by Tim Ross
One of the most important perspectives one can take into an action film is a willing suspension of disbelief. It’s a sure bet the hero or heroes will shoot straighter, jump higher and perform feats of strength that would cause a skeptic to roll their eyes.
So, when I walked into the theater to see “Act of Valor,” I wasn’t sure whether to bring my suspension of disbelief or leave it in the car. After all, the film was made with real Navy SEALs and based on what could be real missions. I entered the screening room with uncertainty and left impressed at the SEALs and the filmmakers who made “Act of Valor” an exciting, uncompromising film with action I could actually believe in.
Directors Mike McCoy and Scott Waugh made a lot of smart decisions, including the way they opened the film. It begins with them talking about how the Navy approached them with the idea, why they use active-duty SEALs and what they set out to do. That was a great way to set the audience up to like these soldiers as actors no matter what their level of on-camera presence.
“Act of Valor” is rife with clichés but it seems clear that these guys talk this way in real life, and writer Kurt Johnstad’s script also helps the film hold up. His story leaves no doubt who is good and bad, right and wrong. There are no political quandaries, difficult decisions or complex intrigue.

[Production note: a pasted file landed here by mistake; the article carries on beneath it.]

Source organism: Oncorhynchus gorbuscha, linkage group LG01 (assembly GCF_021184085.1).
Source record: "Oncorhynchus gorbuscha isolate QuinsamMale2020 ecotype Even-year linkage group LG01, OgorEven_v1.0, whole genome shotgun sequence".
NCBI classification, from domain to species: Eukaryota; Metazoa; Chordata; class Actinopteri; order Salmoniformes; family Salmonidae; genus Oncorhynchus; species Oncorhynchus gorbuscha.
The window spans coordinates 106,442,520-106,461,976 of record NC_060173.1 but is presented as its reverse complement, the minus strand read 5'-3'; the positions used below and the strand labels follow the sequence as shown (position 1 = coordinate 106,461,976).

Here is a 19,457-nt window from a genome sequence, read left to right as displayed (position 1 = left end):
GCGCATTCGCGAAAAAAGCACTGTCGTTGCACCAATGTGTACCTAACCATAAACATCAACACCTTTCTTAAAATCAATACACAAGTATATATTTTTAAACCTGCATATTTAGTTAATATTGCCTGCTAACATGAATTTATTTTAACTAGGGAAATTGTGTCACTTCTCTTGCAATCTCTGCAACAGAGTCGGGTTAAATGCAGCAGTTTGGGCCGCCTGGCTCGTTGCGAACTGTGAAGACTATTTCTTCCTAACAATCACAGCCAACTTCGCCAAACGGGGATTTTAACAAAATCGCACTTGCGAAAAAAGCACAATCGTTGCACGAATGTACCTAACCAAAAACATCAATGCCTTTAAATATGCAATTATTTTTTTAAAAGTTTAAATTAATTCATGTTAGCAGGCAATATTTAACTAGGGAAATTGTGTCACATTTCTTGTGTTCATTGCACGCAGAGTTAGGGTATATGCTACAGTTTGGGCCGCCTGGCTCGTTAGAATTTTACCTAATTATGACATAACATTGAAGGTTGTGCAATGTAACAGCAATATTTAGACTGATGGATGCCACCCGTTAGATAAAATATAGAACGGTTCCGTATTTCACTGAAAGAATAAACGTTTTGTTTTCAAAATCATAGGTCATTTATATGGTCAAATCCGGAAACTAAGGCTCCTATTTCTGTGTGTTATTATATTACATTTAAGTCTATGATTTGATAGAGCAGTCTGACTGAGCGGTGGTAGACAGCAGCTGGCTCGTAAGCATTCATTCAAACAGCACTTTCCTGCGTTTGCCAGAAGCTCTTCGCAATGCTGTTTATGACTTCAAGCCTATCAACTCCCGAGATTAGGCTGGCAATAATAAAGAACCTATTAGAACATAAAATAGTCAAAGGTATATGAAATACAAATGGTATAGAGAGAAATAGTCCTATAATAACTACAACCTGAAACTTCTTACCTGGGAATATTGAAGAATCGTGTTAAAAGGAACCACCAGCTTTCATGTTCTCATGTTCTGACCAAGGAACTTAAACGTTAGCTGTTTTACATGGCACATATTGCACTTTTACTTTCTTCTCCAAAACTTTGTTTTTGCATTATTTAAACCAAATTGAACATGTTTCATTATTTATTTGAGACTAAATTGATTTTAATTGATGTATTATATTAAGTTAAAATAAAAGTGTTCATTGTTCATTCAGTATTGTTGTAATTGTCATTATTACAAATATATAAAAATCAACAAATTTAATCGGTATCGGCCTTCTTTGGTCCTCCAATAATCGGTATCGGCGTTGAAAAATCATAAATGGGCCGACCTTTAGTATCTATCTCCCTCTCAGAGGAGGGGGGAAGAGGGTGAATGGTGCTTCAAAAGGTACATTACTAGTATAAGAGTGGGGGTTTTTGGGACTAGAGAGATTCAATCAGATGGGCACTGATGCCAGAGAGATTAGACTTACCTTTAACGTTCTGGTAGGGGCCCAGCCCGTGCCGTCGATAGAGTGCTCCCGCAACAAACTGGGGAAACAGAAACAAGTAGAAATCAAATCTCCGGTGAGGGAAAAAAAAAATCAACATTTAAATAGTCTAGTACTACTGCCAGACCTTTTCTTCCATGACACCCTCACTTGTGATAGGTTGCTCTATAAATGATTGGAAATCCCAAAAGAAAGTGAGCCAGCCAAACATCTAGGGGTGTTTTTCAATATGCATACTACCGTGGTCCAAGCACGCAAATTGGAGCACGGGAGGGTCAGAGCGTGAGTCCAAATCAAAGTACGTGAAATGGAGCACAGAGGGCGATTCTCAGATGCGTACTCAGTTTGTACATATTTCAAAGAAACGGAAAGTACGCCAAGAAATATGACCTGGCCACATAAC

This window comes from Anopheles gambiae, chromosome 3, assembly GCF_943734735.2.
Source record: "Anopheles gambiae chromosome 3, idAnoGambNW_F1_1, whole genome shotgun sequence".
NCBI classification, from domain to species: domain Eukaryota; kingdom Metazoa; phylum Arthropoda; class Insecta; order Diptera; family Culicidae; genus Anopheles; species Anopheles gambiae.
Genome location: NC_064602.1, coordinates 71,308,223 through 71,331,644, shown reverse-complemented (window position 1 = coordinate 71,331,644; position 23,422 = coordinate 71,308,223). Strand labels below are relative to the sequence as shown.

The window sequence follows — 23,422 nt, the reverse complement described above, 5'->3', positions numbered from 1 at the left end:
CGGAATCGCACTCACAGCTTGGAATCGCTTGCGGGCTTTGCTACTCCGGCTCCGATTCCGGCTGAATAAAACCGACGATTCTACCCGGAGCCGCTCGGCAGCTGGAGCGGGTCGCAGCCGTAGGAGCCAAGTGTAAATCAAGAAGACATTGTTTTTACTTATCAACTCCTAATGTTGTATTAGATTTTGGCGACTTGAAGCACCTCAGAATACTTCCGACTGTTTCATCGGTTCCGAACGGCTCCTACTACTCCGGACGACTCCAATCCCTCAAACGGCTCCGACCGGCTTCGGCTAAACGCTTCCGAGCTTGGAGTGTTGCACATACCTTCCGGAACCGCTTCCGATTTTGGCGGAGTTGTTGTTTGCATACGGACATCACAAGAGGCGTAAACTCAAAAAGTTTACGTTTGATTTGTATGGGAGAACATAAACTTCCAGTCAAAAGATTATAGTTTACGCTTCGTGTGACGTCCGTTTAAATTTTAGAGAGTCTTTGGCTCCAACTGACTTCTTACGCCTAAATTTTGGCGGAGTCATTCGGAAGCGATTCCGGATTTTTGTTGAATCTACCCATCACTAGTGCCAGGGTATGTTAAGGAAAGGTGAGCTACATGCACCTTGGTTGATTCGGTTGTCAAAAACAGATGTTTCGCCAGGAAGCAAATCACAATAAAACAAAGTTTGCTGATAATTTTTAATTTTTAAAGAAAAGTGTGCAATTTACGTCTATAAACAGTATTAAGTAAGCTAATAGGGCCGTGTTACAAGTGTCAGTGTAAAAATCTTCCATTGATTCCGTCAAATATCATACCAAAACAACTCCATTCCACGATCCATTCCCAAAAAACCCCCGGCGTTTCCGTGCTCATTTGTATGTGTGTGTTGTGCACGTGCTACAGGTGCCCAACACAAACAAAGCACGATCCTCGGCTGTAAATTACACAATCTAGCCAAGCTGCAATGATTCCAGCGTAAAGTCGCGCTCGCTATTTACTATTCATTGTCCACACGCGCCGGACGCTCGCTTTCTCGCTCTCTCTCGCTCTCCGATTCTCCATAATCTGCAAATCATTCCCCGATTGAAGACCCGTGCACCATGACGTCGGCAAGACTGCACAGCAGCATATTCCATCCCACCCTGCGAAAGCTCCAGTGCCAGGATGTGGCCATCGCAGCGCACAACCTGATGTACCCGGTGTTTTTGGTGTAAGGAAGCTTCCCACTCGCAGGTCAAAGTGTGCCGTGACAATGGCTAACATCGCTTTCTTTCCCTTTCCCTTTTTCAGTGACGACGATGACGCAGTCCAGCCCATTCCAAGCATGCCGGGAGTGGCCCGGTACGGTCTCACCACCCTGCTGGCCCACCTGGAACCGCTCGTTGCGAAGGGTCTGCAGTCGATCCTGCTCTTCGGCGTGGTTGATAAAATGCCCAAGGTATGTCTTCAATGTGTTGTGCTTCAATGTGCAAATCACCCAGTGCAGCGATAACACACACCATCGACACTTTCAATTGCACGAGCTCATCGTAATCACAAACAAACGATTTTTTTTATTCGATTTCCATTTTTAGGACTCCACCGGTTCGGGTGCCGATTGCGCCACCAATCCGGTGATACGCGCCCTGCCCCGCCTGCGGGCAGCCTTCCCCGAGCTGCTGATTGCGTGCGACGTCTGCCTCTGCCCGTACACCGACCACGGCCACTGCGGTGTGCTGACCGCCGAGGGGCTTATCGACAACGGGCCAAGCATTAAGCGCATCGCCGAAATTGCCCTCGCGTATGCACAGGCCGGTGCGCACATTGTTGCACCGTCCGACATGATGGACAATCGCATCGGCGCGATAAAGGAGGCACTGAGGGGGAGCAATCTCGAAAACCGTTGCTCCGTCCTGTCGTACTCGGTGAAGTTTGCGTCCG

The team of SEALs, most of whom are still active duty, set out to rescue a captive CIA agent but find themselves in the middle of a terrorist plot by one madman trying to assemble a team of suicide bombers to enter the U.S. en masse.
The trail the SEALs follow requires them to jump out of airplanes in the dark of night, fight door-to-door in urban warfare and deal with unknown dangers around virtually every corner. They meet all of these challenges in what appear to be entirely authentic action sequences. In fact, “Act of Valor” may just change the way action films are made.
The action is often presented straight out of the first-person shooter games. These guys really are jumping out of airplanes and firing their weapons with live rounds, and our point of view is often the gun barrel. I think it’s safe to say Sylvester Stallone or Bruce Willis wouldn’t be excited about the idea of live fire.
Perhaps the most compelling aspect of this action film is how tense but realistic it seems. Nobody leaps from impossible heights, does barrel rolls with guns blazing, sustains unsustainable damage or manhandles multiple attackers with fists of fury. These men work as a team, follow orders, walk through most of their action and they enter unknown and lethal situations without hesitation. The anticipation of death and danger are far more compelling than the oversaturation of unbelievable action sequences in Hollywood films.
Like “The Hurt Locker,” “Act of Valor” gets its thrills in the anticipation and possibility of danger punctuated by short, violent bursts of action. However, it is a movie and that means it needs a narrative, conflict and drama and professional actors provide the appropriate foils for our heroes.
“Act of Valor” is not a film for those who love great acting but it is a curiosity and it rings especially true when you watch real soldiers say goodbye to loved ones, knowing they may never see them again.
Grade: 3 out of 4
MPAA Rating: R for strong violence including some torture, and for language
Cast: Alex Veadov, Roselyn Sanchez, Nestor Serrano
Studio: Relativity Media